At the individual level, lack of proper treatment for poor mental health and mental illness has a detrimental effect. At a population level, society also suffers from the burden resulting from the lack of treatment options for poor mental health and mental illness, due to loss of productivity from those crippled by poor mental health and mental illness. Evidence has begun to emerge showing that lack of treatment for mental illness -specifically depressive disorders - has been linked “with increased prevalence of chronic diseases.” Currently it is estimated about 26% of adults in the United States suffer from depression.
Most books about depression focus heavily on the negative and, frankly, depressing. These kinds of texts tend to scare the public and raise pity for those who are suffering. Although this serious look on mental health is effective in getting the public to notice the plights of those with depression, PTSD, schizophrenia, or any other mental illness it does not leave a lasting impression. The reason for this is because of the sheer amount of written work that displays mental health and illness in a fatalistic view. In contrast to the dreary and bitter outlook on mental illness, Jenny Lawson introduces a distinct point of view. As well as introducing an atypical way to share her own experiences with mental illness, she also gives the public a perspective on depression that isn’t normally
This essay will focus completely on Mental illness in the UK. To gather my research I used various resources such as websites and books. I have also viewed YouTube videos in order to expand my knowledge. The statistics gathered may not be totally accurate in discussing mental health within the UK for the sources are secondary but it is reliable for giving a view of what the distribution is like amongst gender, age, class as well as ethnicity.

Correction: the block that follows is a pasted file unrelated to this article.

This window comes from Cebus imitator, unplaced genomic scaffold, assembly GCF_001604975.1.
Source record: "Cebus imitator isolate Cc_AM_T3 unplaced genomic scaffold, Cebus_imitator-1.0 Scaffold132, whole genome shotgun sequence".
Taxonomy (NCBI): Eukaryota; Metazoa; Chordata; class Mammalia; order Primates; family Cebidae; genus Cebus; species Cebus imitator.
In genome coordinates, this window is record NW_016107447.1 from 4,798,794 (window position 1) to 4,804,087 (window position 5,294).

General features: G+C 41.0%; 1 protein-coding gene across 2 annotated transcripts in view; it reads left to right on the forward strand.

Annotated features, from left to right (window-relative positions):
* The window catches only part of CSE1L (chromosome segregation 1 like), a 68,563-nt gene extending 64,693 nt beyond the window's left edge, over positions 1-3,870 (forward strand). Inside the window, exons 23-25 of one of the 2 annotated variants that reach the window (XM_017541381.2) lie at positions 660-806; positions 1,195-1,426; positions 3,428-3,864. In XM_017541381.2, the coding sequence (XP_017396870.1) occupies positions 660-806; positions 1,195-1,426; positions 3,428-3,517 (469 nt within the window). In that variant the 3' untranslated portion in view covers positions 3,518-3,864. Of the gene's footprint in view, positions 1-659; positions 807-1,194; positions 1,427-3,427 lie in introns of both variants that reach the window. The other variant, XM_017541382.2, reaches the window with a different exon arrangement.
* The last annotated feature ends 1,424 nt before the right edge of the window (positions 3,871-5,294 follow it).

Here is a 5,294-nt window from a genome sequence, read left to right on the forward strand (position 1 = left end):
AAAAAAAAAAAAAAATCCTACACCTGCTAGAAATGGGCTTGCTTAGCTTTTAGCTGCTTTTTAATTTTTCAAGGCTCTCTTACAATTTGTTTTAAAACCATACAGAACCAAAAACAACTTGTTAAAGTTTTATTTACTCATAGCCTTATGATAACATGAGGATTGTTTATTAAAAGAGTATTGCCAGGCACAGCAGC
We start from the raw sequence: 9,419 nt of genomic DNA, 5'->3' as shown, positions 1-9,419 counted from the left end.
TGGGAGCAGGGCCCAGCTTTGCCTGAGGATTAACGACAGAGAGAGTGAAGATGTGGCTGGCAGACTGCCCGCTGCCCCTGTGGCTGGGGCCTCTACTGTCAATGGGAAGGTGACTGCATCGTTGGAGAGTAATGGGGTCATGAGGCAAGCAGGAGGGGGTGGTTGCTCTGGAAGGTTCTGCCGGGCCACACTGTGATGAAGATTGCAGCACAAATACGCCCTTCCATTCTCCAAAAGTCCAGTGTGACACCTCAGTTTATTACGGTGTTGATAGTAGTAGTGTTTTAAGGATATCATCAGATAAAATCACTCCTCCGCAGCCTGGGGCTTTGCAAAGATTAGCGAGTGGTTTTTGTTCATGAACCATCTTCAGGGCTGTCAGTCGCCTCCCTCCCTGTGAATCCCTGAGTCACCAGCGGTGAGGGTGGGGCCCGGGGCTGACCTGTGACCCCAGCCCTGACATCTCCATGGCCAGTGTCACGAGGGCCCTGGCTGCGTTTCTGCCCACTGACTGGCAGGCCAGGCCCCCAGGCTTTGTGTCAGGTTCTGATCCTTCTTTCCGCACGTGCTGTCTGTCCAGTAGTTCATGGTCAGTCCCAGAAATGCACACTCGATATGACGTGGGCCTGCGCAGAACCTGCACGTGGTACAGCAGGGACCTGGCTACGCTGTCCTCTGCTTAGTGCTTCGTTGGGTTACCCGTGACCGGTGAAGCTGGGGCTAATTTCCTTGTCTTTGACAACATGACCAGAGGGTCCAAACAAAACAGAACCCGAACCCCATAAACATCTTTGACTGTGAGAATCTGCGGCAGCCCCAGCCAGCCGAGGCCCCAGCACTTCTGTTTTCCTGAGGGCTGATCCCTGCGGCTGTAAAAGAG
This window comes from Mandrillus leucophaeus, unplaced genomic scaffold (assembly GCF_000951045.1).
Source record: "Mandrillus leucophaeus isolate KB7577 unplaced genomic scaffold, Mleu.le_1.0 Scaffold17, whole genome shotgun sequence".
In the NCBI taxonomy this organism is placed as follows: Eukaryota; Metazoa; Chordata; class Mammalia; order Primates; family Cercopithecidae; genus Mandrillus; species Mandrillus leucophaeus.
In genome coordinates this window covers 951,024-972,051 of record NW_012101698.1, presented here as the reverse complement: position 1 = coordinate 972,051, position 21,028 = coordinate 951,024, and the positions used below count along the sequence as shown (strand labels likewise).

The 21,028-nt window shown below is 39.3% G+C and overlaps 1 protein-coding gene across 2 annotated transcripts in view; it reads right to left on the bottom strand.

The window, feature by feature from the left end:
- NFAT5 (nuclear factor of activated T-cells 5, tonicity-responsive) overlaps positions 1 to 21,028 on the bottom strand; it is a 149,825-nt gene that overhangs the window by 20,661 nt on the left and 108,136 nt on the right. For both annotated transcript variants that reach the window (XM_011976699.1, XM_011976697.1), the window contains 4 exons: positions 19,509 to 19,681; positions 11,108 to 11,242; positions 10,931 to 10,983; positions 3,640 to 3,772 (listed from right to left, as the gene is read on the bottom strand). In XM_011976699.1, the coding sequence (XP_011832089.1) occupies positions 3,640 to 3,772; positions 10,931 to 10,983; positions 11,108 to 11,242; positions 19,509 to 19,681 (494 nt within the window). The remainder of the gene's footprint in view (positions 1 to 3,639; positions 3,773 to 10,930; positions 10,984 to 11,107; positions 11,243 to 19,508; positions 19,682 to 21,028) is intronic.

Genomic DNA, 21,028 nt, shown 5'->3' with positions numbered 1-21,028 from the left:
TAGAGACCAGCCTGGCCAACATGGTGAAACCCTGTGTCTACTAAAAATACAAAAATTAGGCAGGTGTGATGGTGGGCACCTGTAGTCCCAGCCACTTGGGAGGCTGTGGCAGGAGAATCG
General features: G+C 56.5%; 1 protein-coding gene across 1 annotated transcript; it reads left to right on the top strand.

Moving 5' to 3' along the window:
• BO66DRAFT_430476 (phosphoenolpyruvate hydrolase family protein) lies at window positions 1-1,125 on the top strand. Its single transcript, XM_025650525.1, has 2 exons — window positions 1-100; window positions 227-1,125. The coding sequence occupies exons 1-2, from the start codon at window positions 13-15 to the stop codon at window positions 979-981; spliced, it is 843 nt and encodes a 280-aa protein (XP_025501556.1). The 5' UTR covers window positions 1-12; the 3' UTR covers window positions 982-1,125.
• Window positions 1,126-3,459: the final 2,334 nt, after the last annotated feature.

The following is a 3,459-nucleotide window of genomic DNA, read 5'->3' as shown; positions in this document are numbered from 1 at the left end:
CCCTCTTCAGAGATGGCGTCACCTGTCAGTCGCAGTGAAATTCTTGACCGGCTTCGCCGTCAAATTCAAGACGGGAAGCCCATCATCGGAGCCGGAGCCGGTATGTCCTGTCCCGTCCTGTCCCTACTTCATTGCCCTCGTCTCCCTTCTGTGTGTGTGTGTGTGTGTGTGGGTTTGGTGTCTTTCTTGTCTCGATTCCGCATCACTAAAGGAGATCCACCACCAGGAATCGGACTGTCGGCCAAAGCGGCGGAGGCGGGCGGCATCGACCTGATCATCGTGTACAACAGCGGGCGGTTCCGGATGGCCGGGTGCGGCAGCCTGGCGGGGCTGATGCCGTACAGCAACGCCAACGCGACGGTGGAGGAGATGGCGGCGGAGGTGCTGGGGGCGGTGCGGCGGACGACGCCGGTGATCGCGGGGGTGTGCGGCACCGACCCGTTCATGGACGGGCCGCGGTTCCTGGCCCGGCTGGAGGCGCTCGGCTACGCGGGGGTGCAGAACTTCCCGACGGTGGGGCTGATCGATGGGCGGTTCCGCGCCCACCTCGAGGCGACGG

Hundreds of thousands of people die due to suicide every year. This number is estimated to double by 2020 should the current trend continue. The primary cause of these suicides is mental disorders and harmful use of alcohol - which in itself is a result of mental health related conditions. The World Health Organization reports indicate that 20% of the world 's children and adolescents suffer from one or more mental disorders and according to the Kim foundation, 57.7 million people in the US suffer from a mental health disorder.
In Australia 3 million people suffer from depression and on average 1 in 5 women and 1 in 8 men will experience depression in some form. Depression is a ‘mood disorder that causes a persistent feeling of sadness and loss of interest.’ Signs of depressive behaviour are not going out anymore, withdrawing from close family and friends, relying on alcohol and sedatives and an inability to concentrate. People often feel overwhelmed, miserable, indecisive and irritable as well as negative thought such as “I am worthless”. Depression is the leading cause of disability in Australia, consequently having a huge impact on the economy.
A number of large-scale studies indicate that depression rates have increased worldwide over the past several decades. Furthermore, younger generations are experiencing depression at an earlier age than did previous generations. Social scientists have proposed many explanations, including changes in family structure, urbanization, and reduced cultural and religious influences.
Depression has been a part of our lives for as long as humans have been on the earth. Everyone has had days when nothing was going right. But it all depends with an individual how to handled this adversity and how depressed that person becomes.